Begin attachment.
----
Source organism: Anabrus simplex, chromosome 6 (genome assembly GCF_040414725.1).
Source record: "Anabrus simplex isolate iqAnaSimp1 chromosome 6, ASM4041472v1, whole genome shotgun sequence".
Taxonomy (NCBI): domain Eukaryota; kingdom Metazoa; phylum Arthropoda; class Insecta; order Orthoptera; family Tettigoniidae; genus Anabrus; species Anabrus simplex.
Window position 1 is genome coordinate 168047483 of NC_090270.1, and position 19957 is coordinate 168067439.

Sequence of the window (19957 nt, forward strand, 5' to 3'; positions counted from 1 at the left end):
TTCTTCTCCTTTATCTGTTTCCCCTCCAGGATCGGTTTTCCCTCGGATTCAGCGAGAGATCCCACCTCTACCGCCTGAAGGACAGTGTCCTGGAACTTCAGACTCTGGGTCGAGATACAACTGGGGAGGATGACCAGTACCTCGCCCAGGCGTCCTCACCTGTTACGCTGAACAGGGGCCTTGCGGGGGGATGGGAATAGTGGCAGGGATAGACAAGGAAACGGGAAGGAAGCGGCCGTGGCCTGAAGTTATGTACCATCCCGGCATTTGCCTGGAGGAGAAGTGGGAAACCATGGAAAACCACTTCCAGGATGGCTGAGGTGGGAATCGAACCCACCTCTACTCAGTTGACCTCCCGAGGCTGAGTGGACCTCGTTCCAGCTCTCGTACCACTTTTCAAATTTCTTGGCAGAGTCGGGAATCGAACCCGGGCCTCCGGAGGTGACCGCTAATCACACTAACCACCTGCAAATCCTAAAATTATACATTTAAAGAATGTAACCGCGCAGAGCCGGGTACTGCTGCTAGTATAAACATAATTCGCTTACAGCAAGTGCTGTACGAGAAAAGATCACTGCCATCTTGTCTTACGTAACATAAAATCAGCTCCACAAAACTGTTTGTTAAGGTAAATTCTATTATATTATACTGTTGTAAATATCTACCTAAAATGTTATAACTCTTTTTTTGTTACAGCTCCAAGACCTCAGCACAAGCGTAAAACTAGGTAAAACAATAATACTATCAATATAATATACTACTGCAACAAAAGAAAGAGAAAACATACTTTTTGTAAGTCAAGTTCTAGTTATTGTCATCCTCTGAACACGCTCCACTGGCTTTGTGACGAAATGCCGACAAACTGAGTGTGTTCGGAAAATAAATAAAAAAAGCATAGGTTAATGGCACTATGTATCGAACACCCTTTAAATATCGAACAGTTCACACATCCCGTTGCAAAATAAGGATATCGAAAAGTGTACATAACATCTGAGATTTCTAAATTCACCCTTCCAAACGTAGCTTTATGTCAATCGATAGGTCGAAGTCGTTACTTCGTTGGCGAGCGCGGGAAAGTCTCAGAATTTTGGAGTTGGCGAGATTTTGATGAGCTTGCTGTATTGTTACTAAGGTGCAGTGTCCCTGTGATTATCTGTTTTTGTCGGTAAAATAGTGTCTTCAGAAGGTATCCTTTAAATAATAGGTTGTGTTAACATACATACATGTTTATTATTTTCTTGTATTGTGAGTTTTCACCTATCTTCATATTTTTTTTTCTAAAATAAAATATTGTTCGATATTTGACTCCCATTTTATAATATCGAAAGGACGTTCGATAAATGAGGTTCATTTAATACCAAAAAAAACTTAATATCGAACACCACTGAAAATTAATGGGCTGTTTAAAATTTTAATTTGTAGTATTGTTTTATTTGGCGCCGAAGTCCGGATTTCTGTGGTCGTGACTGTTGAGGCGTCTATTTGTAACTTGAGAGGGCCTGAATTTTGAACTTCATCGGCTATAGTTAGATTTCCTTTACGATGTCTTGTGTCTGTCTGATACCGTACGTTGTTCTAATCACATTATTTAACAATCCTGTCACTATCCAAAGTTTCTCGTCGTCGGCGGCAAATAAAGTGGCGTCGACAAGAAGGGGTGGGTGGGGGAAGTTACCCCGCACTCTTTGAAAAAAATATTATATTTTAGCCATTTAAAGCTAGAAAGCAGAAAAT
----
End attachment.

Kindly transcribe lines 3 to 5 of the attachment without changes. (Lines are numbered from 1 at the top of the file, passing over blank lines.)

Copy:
Taxonomy (NCBI): domain Eukaryota; kingdom Metazoa; phylum Arthropoda; class Insecta; order Orthoptera; family Tettigoniidae; genus Anabrus; species Anabrus simplex.
Window position 1 is genome coordinate 168047483 of NC_090270.1, and position 19957 is coordinate 168067439.

Sequence of the window (19957 nt, forward strand, 5' to 3'; positions counted from 1 at the left end):